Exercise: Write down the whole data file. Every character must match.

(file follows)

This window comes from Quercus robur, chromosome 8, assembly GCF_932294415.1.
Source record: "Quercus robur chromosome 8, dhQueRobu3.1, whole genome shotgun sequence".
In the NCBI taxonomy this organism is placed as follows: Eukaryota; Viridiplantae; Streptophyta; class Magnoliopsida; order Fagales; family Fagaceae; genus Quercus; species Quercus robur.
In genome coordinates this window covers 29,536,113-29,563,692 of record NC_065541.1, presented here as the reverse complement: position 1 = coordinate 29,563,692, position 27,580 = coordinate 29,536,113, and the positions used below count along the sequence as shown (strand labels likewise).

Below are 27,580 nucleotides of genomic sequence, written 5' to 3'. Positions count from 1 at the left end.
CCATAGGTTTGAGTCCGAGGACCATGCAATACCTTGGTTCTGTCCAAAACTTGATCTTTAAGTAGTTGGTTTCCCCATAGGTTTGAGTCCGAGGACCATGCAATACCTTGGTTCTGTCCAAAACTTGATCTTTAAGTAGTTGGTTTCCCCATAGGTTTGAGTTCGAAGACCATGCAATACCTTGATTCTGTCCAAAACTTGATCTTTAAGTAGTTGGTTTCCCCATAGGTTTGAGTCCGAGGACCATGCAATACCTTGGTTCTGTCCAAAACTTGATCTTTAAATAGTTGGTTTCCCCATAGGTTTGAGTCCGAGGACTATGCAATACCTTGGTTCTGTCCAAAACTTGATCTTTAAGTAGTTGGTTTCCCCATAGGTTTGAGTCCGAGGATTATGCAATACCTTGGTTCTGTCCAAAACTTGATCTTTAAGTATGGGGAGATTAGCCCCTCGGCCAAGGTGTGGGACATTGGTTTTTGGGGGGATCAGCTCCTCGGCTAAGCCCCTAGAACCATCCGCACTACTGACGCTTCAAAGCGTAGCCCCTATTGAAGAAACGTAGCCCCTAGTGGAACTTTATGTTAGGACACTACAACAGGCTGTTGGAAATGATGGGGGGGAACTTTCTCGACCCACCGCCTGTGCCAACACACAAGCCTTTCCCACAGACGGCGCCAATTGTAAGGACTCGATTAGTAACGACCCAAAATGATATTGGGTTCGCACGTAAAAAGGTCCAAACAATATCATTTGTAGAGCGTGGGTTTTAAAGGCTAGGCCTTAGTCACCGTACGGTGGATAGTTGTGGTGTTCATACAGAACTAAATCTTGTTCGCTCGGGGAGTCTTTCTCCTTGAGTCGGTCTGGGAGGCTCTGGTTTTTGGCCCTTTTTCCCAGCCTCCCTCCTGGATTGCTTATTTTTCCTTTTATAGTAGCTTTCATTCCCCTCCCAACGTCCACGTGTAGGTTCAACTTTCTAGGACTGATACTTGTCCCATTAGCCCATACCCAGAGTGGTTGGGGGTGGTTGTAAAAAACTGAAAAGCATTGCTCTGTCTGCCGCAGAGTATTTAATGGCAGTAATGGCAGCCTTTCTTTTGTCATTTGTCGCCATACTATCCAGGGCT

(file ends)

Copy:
This window comes from Quercus robur, chromosome 8, assembly GCF_932294415.1.
Source record: "Quercus robur chromosome 8, dhQueRobu3.1, whole genome shotgun sequence".
In the NCBI taxonomy this organism is placed as follows: Eukaryota; Viridiplantae; Streptophyta; class Magnoliopsida; order Fagales; family Fagaceae; genus Quercus; species Quercus robur.
In genome coordinates this window covers 29,536,113-29,563,692 of record NC_065541.1, presented here as the reverse complement: position 1 = coordinate 29,563,692, position 27,580 = coordinate 29,536,113, and the positions used below count along the sequence as shown (strand labels likewise).

Below are 27,580 nucleotides of genomic sequence, written 5' to 3'. Positions count from 1 at the left end.
CCATAGGTTTGAGTCCGAGGACCATGCAATACCTTGGTTCTGTCCAAAACTTGATCTTTAAGTAGTTGGTTTCCCCATAGGTTTGAGTCCGAGGACCATGCAATACCTTGGTTCTGTCCAAAACTTGATCTTTAAGTAGTTGGTTTCCCCATAGGTTTGAGTTCGAAGACCATGCAATACCTTGATTCTGTCCAAAACTTGATCTTTAAGTAGTTGGTTTCCCCATAGGTTTGAGTCCGAGGACCATGCAATACCTTGGTTCTGTCCAAAACTTGATCTTTAAATAGTTGGTTTCCCCATAGGTTTGAGTCCGAGGACTATGCAATACCTTGGTTCTGTCCAAAACTTGATCTTTAAGTAGTTGGTTTCCCCATAGGTTTGAGTCCGAGGATTATGCAATACCTTGGTTCTGTCCAAAACTTGATCTTTAAGTATGGGGAGATTAGCCCCTCGGCCAAGGTGTGGGACATTGGTTTTTGGGGGGATCAGCTCCTCGGCTAAGCCCCTAGAACCATCCGCACTACTGACGCTTCAAAGCGTAGCCCCTATTGAAGAAACGTAGCCCCTAGTGGAACTTTATGTTAGGACACTACAACAGGCTGTTGGAAATGATGGGGGGGAACTTTCTCGACCCACCGCCTGTGCCAACACACAAGCCTTTCCCACAGACGGCGCCAATTGTAAGGACTCGATTAGTAACGACCCAAAATGATATTGGGTTCGCACGTAAAAAGGTCCAAACAATATCATTTGTAGAGCGTGGGTTTTAAAGGCTAGGCCTTAGTCACCGTACGGTGGATAGTTGTGGTGTTCATACAGAACTAAATCTTGTTCGCTCGGGGAGTCTTTCTCCTTGAGTCGGTCTGGGAGGCTCTGGTTTTTGGCCCTTTTTCCCAGCCTCCCTCCTGGATTGCTTATTTTTCCTTTTATAGTAGCTTTCATTCCCCTCCCAACGTCCACGTGTAGGTTCAACTTTCTAGGACTGATACTTGTCCCATTAGCCCATACCCAGAGTGGTTGGGGGTGGTTGTAAAAAACTGAAAAGCATTGCTCTGTCTGCCGCAGAGTATTTAATGGCAGTAATGGCAGCCTTTCTTTTGTCATTTGTCGCCATACTATCCAGGGCT